Bomet County joined the rest of the world in commemorating World AIDS Day at Mogogosiek Baraza Park in Konoin Subcounty, marking the 35th anniversary since the world united to dedicate this significant occasion to raise awareness and affirmative action on HIV and AIDS globally.

The theme of this year’s AIDS Day is “Let Communities Lead,” which aims at sensitizing the communities on the importance of creating awareness on the effects of AIDS, how one gets infected, and prevention measures.

According to Bomet County Governor Prof. Hillary Barchok, whose speech was read by CECM for Health Dr. Joseph Sitonik, Bomet County has an estimated number of 15,114 people living with HIV and AIDS. Out of this number, 11,372 people are under antiretroviral treatment as of November 2023, and the rest are yet to be identified. The governor expressed optimism that the rest will come out voluntarily for testing and put on medication.

Governor Barchok’s speech emphasized that the major problem that the County Government of Bomet is facing is mother-to-child transmission with a rate of 11.5%, compared to the national rate of 8.6%. The main causes of these being delayed ANC attendance, treatment discontinuation because of stigma, and mixed feeding before the six months of age. He therefore urged all expectant mothers to attend clinics regularly to reduce transmission.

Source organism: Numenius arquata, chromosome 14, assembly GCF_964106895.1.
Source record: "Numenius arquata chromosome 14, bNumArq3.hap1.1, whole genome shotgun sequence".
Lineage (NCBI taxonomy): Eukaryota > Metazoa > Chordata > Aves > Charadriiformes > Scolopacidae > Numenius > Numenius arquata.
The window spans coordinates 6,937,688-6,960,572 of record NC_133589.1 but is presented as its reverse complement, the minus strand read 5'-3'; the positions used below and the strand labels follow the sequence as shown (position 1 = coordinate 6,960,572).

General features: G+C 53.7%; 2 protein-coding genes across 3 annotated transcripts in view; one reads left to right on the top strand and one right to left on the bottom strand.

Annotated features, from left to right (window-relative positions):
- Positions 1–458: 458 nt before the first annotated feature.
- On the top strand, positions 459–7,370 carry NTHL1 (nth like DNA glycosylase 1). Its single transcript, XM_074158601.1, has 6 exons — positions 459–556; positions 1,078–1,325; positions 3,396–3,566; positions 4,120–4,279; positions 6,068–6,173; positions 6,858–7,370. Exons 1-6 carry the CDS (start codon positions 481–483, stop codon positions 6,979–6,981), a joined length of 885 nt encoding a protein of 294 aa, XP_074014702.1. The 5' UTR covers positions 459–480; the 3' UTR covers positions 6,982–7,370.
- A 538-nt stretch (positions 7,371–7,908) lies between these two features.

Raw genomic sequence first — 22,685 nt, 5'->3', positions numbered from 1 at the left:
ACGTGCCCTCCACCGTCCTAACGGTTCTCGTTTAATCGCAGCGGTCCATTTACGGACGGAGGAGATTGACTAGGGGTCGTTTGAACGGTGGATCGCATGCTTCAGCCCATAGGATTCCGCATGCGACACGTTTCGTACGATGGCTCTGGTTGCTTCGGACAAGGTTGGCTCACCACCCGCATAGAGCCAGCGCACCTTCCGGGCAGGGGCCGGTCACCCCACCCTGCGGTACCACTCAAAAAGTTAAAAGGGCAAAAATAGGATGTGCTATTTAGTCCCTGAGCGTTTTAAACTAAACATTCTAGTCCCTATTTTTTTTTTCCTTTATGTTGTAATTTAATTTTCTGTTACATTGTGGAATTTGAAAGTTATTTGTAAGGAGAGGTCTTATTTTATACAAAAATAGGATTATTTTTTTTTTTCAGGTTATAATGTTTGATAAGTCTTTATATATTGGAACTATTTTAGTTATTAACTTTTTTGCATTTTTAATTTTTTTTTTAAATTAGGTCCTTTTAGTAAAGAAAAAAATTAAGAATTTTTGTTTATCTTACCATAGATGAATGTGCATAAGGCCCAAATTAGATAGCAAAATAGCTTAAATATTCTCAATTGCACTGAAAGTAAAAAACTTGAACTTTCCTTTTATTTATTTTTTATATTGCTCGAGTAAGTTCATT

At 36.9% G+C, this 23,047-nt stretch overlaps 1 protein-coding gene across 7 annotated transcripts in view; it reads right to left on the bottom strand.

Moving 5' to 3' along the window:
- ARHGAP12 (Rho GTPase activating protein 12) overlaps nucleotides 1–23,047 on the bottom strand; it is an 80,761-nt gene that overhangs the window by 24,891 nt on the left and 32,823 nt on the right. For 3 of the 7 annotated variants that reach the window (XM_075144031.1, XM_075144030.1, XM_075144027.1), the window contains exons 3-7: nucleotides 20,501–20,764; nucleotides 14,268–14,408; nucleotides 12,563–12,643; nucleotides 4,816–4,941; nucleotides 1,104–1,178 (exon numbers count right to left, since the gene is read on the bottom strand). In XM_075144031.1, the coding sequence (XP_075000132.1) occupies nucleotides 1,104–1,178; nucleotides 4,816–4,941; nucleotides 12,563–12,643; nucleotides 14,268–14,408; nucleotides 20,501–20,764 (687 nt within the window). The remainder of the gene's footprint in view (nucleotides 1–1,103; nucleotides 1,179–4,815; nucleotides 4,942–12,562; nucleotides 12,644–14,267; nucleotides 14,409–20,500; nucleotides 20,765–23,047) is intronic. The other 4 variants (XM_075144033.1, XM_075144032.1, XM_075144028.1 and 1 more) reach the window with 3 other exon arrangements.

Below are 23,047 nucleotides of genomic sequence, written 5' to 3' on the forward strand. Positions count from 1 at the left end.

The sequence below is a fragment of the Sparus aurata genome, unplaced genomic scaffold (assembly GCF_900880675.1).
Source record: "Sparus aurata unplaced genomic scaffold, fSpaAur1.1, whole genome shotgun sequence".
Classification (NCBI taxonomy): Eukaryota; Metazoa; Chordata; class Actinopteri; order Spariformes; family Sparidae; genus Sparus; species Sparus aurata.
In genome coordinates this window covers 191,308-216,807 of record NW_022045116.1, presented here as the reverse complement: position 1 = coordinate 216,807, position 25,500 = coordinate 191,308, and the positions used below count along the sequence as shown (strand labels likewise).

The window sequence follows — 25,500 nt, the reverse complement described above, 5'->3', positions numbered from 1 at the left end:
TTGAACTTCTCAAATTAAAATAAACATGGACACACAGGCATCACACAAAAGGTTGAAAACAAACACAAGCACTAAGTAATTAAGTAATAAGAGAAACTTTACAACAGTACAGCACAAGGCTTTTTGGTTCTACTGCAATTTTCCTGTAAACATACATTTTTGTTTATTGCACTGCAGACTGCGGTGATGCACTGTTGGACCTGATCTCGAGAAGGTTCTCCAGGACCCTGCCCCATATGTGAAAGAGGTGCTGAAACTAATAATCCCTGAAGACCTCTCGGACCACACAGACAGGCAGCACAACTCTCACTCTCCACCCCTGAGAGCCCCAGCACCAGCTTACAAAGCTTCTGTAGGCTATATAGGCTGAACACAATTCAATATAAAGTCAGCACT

“Despite all efforts made, the county rate of mother-to-child transmission prevention is 11.5%, whereas the national rate is 8.6%. This is a significant challenge notwithstanding the measures implemented in our facilities,” he said.

With the number of infections among youths continuing to increase at an alarming rate of 42%, the County Government of Bomet has developed the County AIDS Implementation Plan (CAIP 2020/2021-2024/2025) to help in resource mobilization towards HIV/AIDS response, with specific emphasis given to programs targeting youths.

In his speech, the county boss assured the residents of Bomet that his administration is working around the clock to ensure that AIDS infection is reducing by advocating for different prevention measures.

On his part, the County CECM for Education, Dr. Joseph Sitonik, called upon the community to be responsible in sensitizing the message about HIV/AIDS. He said they should use platforms like Barazas and village meetings to do the same.

According to statistics, 1.3 million of the 1.4 million people living with HIV receive ARVs from more than 3,000 health facilities in Kenya, including more than 48,000 children and 55,000 breastfeeding mothers.

In 1988, the global community set aside every December 1 to commemorate World AIDS Day to renew their commitment to ending AIDS as a public health threat. In Kenya, the first case was officially recorded 38 years ago. Since then, the country has lost more than 2 million people to AIDS-related deaths.